While Fall Out Boy was on the dreaded hiatus and working on their own projects, I constantly swore up and down that the hiatus was going to be the best thing that ever happened to the band. I mean, it wasn’t like Blink-182. No one in the band was outright detesting the other and it wasn’t going to take a near death to get the band back on tour. It was just going to take time. Fall Out Boy just had to take some time off from Fall Out Boy, and they were going to come back stronger than ever.
I don’t think I anticipated how much they were going to knock the world off its feet when they returned though.
Back in February, Fall Out Boy not only announced the end of the hiatus, but a new album that they had recorded in secret with producer (and my personal hero) Butch Walker, a set of tour dates (see you June 2 at The Tabernacle!), and the first single ‘My Songs Know What You Did In The Dark (Light ‘Em Up)’.
Now, when the fandom realized that the band had done this all in secret, some puzzle pieces from the past year began to make sense. Like Patrick’s post about why he was stepping back from his solo stuff. Oh, you sneaky, sneaky boys. I even saw Butch live while they were working on the album and I was none the wiser!
But it’s okay, because the end result of them recording an album with no expectations on them is an album that far exceeds my own.
When the band announced Save Rock and Roll, they said the album was different from anything they had ever done, but encapsulated what Fall Out Boy was in 2013. I can honestly say that’s probably the most accurate description of Save Rock and Roll. There are signatures of older Fall Out Boy here, like Pete Wentz’s classic wordplay and the mix of pop-punk and metal influences that drive the rhythm section. But it’s also obvious that the boys have had a chance to play a little more during the hiatus. There’s a groove on songs like ‘Where Did The Party Go’ and ‘Miss Missing You’ that calls back to the Minneapolis Sound influences of Patrick Stump’s solo album Soul Punk. The bass wobble on ‘Death Valley’ and the general feel of ‘Just One Yesterday’ remind me of Black Cards. The thrashing guitars and drums on ‘The Mighty Fall’ and ‘Rat A Tat’ make me want to give another listen to The Damned Things and With Knives after hearing Joe and Andy get to flex their musical muscles a little more. The biggest surprise though was getting to hear all the boys provide background vocal harmonies, which I assume came along with the help of Walker.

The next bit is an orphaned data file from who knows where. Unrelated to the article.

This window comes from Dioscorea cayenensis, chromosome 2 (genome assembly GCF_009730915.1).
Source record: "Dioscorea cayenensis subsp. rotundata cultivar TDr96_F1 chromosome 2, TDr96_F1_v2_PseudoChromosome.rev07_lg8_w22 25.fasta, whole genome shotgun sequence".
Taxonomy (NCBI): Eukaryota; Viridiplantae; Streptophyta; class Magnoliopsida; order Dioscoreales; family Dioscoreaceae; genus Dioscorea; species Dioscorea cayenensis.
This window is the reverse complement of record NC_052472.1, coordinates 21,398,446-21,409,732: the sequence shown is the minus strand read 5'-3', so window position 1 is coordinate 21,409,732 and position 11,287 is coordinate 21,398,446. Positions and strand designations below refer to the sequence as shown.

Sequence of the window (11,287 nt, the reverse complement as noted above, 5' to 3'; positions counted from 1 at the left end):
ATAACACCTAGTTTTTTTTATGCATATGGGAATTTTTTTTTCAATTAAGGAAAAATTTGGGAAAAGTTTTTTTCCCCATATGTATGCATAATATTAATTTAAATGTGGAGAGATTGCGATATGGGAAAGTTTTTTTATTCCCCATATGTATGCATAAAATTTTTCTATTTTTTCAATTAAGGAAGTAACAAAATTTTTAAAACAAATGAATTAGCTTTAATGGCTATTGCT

Still, even with all these changes, it doesn’t feel like the band is trying to escape who they are. It might be jarring to casual fans or people who only know the songs they’ve heard on the radio, but those who have followed the band and their activities through the hiatus will see that this is a natural evolution. If anything, getting to explore new sounds and working with a producer that reminded them how to act like a band after three years off has strengthened their sound.
It also doesn’t hurt that the guest spots on this record are spot on.
Since the days of Take This To Your Grave, Fall Out Boy has always managed to snag some great guests for their albums. From friends like William Beckett and Brendon Urie to major stars like Elvis Costello, Debbie Harry, and Jay-Z. They somehow managed to take the cake with Save Rock and Roll. There is the relative unknown of British singer Foxes, who offers beautiful ethereal vocals on ‘Just One Yesterday’. Rapper Big Sean drops a line on ‘The Mighty Fall’ that mixes extremely well with Wentz’s lyrics and keeps the flow of the song perfectly.
But really, it’s about those last two tracks.
‘Rat A Tat’ is a driving track that has grown on me the more I’ve heard it and makes me extremely excited to open my windows and drive as soon as the pollen stops blowing its load. It features Courtney Love doing a speak-sing on the track that’s manic, beautiful, and fits the track perfectly. When the album was leaked by the band the week before the album, I seriously thought that her parts were parts Wentz had written for himself initially before they decided to include Love. So imagine my surprise when I learned that every part that Love sings was written by Love herself. Her style meshes with Wentz’s like peanut butter and chocolate, and it’s a shame that people are going to write off this track just because of a continuing hate on for Love.
‘Save Rock and Roll,’ the emotional title track, closes off the album in an epic way that only Fall Out Boy could do. It perfectly bookends the bombastic opener ‘The Phoenix’ and feels like the perfect in-house response to ‘What A Catch, Donnie’ from Folie a Deux. With gorgeous strings, the loop of ‘Chicago Is So Two Years Ago’ from Take This To Your Grave and the band singing “Oh no, we won’t go/Cause we don’t know how to quit,” the track assures the listener that Fall Out Boy isn’t going away again anytime soon. If ‘What A Catch, Donnie’ was about uncertainty, ‘Save Rock and Roll’ is about facing the future head on without forgetting what brought you here.
It doesn’t hurt that the track features an amazing vocal part from living legend and Fall Out Boy fan (I will never be over that) Sir Elton John. Hearing him sing alongside Patrick Stump while singing words written by Pete Wentz is so surreal, but amazing and just makes me cry even more. It feels like a decree from on high that Fall Out Boy is a part of an every evolving history of rock and roll. Genres change and it evolves with people who are willing to push the boundaries of the genre. Fall Out Boy wanted us to question what we consider ‘rock and roll’ with this album. Will they actually save rock and roll with their unique twists on the genre? It’s hard to say.
As many other reviewers have noticed before me though, I think this album certainly saved them.